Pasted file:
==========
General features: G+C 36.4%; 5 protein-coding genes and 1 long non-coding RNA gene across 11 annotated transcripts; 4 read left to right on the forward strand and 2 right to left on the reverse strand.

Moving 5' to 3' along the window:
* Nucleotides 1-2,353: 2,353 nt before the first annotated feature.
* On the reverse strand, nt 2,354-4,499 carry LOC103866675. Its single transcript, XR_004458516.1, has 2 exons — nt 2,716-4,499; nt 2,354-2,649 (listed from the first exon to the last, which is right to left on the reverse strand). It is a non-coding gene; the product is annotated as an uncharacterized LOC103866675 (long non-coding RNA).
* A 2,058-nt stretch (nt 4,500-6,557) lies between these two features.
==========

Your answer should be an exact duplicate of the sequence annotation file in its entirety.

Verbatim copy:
General features: G+C 36.4%; 5 protein-coding genes and 1 long non-coding RNA gene across 11 annotated transcripts; 4 read left to right on the forward strand and 2 right to left on the reverse strand.

Moving 5' to 3' along the window:
* Nucleotides 1-2,353: 2,353 nt before the first annotated feature.
* On the reverse strand, nt 2,354-4,499 carry LOC103866675. Its single transcript, XR_004458516.1, has 2 exons — nt 2,716-4,499; nt 2,354-2,649 (listed from the first exon to the last, which is right to left on the reverse strand). It is a non-coding gene; the product is annotated as an uncharacterized LOC103866675 (long non-coding RNA).
* A 2,058-nt stretch (nt 4,500-6,557) lies between these two features.